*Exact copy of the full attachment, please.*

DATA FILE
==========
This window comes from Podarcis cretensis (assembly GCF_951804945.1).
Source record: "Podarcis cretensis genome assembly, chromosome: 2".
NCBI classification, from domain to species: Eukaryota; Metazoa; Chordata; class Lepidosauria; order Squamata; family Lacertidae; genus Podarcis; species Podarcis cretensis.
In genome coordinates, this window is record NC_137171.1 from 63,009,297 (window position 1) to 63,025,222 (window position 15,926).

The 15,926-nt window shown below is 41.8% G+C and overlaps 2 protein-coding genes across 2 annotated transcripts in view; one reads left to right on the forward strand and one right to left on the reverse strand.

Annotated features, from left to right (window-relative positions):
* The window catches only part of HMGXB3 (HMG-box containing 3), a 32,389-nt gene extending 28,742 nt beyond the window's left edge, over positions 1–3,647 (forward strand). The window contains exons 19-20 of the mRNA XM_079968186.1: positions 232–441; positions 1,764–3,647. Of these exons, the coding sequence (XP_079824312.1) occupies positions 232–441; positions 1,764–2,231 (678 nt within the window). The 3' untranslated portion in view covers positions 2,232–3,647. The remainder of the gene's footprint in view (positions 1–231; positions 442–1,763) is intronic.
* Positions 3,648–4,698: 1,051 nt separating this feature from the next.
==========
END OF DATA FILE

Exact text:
This window comes from Podarcis cretensis (assembly GCF_951804945.1).
Source record: "Podarcis cretensis genome assembly, chromosome: 2".
NCBI classification, from domain to species: Eukaryota; Metazoa; Chordata; class Lepidosauria; order Squamata; family Lacertidae; genus Podarcis; species Podarcis cretensis.
In genome coordinates, this window is record NC_137171.1 from 63,009,297 (window position 1) to 63,025,222 (window position 15,926).

The 15,926-nt window shown below is 41.8% G+C and overlaps 2 protein-coding genes across 2 annotated transcripts in view; one reads left to right on the forward strand and one right to left on the reverse strand.

Annotated features, from left to right (window-relative positions):
* The window catches only part of HMGXB3 (HMG-box containing 3), a 32,389-nt gene extending 28,742 nt beyond the window's left edge, over positions 1–3,647 (forward strand). The window contains exons 19-20 of the mRNA XM_079968186.1: positions 232–441; positions 1,764–3,647. Of these exons, the coding sequence (XP_079824312.1) occupies positions 232–441; positions 1,764–2,231 (678 nt within the window). The 3' untranslated portion in view covers positions 2,232–3,647. The remainder of the gene's footprint in view (positions 1–231; positions 442–1,763) is intronic.
* Positions 3,648–4,698: 1,051 nt separating this feature from the next.